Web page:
I’ll also just add on to what Chabu is saying. That, especially as we engross you and approach people outside of CU original sphere of influence, we have to understand that people are still operating in traditional models of success. So they’re like, Oh, well, let’s see, you didn’t do anything notable then, I’m not going to spend my time there. And for all of us, I think we kind of have a changed sense of what growth is and what progress is just by virtue of going through CU and like being a part of this community. But for a lot of people that we’re approaching, maybe unless they don’t see those numbers or the people that we’ve gotten to work with us, they might not be convinced. And so I think that is kind of one of the reasons why we do have to keep not claiming them in a way, but maybe just showing off the fact that CU has helped all these people. And in no way, should we say like, Oh, you know, see you as completely responsible for all of this. And without CU you would’ve never gotten anywhere. No, not at all, but definitely still saying that, CU played a huge role in helping people get to this point might also encourage other people to say, Hey, if CU helped them do that, then they might be able to help me with this also. And so it might be something that will allow people to be inspired to plug in. So I think that there’s definitely still a lot of value in showing off the work that all of our builders have done.

Noor Myran – Founding Fellow, 2020 CU Fellowship: 00:43:41

One of the things Maryam talked about, the kind of reminds me of the previous question a little bit too, is I think that the way we define success is the end product or the end goal or the really cool thing that happened versus what you learned along the way to actually get to that point. And so the first thing that comes to mind is college apps. You’re told that you’ve done well, if you’ve gotten into the school you wanted to, or if you got a certain acceptance letter. And while the actual application process can be really draining, there is stuff that you learned about yourself along the way. And so I think prioritizing what you learned and what got you to that point of being able to claim something is more important than actually showing other people that you’ve claimed that.

Chabu Kapumba – Senior Fellow, Civics Unplugged: 00:44:44

I love what Noor said in the sense that, it’s more about being an embodiment of the values that we share here rather than falling into the trap of just saying, Oh, here’s the thing that exists, that really matters and you should care about it too. Yeah. 

Ashley Lin – Founder/CEO, Project Exchange: 00:45:08

And to that end, I think like the greatest mark of you achieving something is if you kind of documented your learning journey along the way, so other people are able to achieve it as well. So I don’t know, people being able to look at what you did and realize wow, I can do that too. That’s literally like the best way of like claiming what you were able to accomplish.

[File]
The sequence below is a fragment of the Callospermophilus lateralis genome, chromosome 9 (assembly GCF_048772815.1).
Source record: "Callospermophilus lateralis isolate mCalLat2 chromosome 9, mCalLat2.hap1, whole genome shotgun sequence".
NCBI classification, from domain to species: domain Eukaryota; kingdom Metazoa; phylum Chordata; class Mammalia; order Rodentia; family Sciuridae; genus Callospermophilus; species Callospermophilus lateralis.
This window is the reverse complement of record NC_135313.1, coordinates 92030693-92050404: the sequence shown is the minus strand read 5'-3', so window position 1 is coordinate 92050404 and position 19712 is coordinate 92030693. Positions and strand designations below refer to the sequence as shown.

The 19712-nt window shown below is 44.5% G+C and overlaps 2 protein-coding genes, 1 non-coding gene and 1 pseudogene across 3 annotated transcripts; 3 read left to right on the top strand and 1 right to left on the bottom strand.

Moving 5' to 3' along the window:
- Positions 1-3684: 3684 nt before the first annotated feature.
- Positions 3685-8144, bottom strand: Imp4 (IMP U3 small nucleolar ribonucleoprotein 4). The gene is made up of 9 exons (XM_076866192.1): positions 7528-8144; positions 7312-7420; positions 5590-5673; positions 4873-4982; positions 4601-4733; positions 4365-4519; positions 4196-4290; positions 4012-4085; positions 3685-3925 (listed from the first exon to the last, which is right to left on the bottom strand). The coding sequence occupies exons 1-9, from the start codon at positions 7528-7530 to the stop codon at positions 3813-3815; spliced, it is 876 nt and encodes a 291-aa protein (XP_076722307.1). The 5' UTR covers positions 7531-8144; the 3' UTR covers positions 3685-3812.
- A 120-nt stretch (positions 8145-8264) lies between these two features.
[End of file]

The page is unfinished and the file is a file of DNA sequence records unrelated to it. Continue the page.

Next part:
Max Polsky – Fellow, Civics Unplugged: 00:45:40

What Ashley just mentioned about writing and documentation, kind of struck me because I’ve never seen so much sharing of people’s thoughts in writing. And I feel like it’s probably the most solid way to cement into other people’s minds. What’s CU is all about, I feel like we can use that to our advantage.

Maryam Tourk – Co-founder, CU Summer Camp: 00:46:14

Both what Ashley and Max said, kind of brought up another question just throughout this call. We’ve kind of been talking about collaboration, documentation and learning and how that’s a journey. So it kind of brought up another question that I had, and that’s given that mutual learning is such a big part of CU, what is something you have learned from a builder on this call? And I also think it ties really nicely into the fact that we were talking a lot about supporting each other and just being a community that appreciates everyone. So yeah, I will start since I posed a question. But one of the things that I learned from Chabu is that how do I phrase this? Okay. So Chabu always says things that in my mind are really, really deep and profound. I have never met someone, I guess that always is just spitting knowledge, if that makes sense. But yeah, that’s one of the things that I’ve learned from her is that it’s a spectrum, right? Like you can have all this wisdom but also be productive and share it. And she’ll, which I feel a lot of people before this, that I’ve interacted with kind of there’s a phrase for it, but keep that to themselves because you’re like, Oh, now that I have this wisdom, I can use it to get further. But Chabu, you’ve always been super open and honest and sharing everything just to help all of us out. And that’s something that I really appreciated from you. And it’s helped me grow a lot and unplug from some negative mindsets that I’ve had.